Pre-roll may still be the primary ad unit on offer at Vevo, but the music video platform has an ear out for the sweet sound of mobile ad dollars. And with the launch of a new feed-based app for Android, it’s a strategy that makes sense, especially considering the consumption habits of its predominantly millennial user base.
At the beginning of the year, Vevo was garnering about six billion video views a month. Today, the company’s CRO Jonathan Carson said that number has grown to nearly seven billion — and, as expected, much of that activity is happening on mobile devices. Three years ago almost 90% of Vevo video views took place on a PC. Between then and now, PC views have dropped to 45%, with mobile taking the triumphant lead at roughly 60%.
“We have a large number of PC users, but they’re relatively light users, and that’s because PC is driven by search and social embeds,” Carson said. “People are clicking through, watching one video, and moving on to another activity, whereas mobile and connected TV users are dramatically more engaged both with videos watched per month and per session.”
Carson said the aim of the new app experience, which surfaces content in a feed-based manner along the lines of Facebook or Twitter, is to put more “fuel on that fire.” Pre-roll may be the rock star of PC-based video views, but it’s less enticing if a viewer is binge watching on a mobile device or via a connected TV app. Mobile users spend about 39 minutes a month consuming content, while connected TV app user spend roughly 173 minutes.
“The pre-roll model works well when people watch one or two videos,” Carson said. “But we’re seeing our user base migrating to longer sessions and all of a sudden we have the opportunity to experiment with mid-stream advertising, for example.”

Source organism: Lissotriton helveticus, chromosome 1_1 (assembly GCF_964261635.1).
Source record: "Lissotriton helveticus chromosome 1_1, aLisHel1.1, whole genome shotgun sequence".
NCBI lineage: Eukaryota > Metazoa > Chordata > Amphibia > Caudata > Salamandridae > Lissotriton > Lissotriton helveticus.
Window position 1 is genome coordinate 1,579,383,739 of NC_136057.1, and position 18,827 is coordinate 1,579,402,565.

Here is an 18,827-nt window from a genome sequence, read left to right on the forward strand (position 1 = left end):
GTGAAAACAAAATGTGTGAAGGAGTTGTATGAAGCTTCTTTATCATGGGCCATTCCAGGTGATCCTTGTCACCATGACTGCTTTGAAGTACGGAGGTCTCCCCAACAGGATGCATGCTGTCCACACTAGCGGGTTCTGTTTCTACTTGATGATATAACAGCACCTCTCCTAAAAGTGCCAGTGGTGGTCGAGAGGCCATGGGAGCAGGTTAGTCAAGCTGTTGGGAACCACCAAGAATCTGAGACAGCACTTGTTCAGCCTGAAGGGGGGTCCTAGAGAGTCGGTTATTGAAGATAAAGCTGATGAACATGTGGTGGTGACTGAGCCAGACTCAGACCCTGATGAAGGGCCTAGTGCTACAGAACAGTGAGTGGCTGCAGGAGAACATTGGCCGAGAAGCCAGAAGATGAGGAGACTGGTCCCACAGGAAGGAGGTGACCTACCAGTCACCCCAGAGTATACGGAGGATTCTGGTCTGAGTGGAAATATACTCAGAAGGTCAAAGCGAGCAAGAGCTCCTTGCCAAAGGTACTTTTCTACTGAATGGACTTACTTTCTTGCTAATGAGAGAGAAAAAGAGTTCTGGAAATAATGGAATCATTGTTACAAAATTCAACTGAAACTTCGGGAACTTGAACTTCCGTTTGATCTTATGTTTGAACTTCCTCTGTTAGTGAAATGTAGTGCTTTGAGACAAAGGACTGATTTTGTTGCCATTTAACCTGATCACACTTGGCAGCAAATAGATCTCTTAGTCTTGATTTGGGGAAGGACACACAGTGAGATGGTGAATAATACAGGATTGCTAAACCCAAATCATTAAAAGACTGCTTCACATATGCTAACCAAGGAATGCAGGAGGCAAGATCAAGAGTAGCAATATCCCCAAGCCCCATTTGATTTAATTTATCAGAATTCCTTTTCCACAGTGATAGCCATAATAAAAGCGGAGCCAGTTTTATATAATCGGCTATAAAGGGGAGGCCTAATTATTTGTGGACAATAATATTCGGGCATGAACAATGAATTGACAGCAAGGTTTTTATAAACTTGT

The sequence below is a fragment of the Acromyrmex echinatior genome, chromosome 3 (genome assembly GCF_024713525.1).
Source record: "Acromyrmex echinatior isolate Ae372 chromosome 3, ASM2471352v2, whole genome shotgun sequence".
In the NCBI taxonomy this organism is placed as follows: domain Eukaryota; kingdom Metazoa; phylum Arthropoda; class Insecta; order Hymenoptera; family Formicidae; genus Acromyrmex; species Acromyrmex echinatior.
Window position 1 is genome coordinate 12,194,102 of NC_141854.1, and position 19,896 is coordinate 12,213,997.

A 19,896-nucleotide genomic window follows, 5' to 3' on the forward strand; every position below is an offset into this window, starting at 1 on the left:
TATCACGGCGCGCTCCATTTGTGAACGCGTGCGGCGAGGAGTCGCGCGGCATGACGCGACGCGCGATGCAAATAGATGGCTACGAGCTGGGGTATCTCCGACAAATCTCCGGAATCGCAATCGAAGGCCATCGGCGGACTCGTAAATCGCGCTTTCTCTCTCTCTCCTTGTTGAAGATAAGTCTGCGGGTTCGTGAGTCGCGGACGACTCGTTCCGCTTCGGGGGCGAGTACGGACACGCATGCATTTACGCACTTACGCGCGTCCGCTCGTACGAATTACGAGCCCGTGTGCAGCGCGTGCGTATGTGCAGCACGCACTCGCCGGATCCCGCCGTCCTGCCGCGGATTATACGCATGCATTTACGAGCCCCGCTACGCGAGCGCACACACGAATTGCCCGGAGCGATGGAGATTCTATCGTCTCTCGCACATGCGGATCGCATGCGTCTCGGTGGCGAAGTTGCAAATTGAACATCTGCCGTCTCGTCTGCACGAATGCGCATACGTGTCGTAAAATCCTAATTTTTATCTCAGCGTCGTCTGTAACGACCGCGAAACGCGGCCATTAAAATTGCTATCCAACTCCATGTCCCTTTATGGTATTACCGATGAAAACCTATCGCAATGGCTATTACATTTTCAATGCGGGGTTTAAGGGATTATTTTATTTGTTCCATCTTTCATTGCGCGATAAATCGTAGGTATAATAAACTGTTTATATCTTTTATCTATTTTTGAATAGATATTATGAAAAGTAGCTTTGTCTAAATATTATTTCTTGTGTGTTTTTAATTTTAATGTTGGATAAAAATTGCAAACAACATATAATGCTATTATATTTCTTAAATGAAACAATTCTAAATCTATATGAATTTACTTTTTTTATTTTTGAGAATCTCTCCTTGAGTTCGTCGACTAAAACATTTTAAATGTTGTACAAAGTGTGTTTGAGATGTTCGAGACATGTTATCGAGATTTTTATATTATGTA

Despite mobile’s ascendancy, Carson said mobile traffic isn’t cannibalizing PC traffic. For the first year after Vevo initially launched its iOS app there was a slight dip in the PC audience, but it’s leveled out since then, and that most likely has to do with customer behavior. Just because a user likes to watch multiple videos in bed on his or her phone doesn’t mean that person isn’t also going to search for videos on a PC at some later point.
As for media buys, the vast majority of Vevo’s approximately 900 advertisers run cross-screen campaigns, but Carson admitted that there is more work to be done.
“Campaigns are managed in a seamless way across screens, but not all the technology involved in measurement and targeting is quite that seamless,” he said. “There’s a little duct tape involved behind the scenes and everybody in the industry is still trying to catch up to the consumer.”
When AdExchanger spoke with Carson back in January he noted that Vevo’s programmatic direct efforts were still at the “experimental stage.” But since then, he said it’s made some good headway.
“We’re seeing a healthy number of our advertisers getting more serious about using these automated approached to transact business with premium publishers,” Carson said. “We’re still in the test phases of those relationships, but we believe the trend is very real and it’s going to benefit buyers and sellers alike.”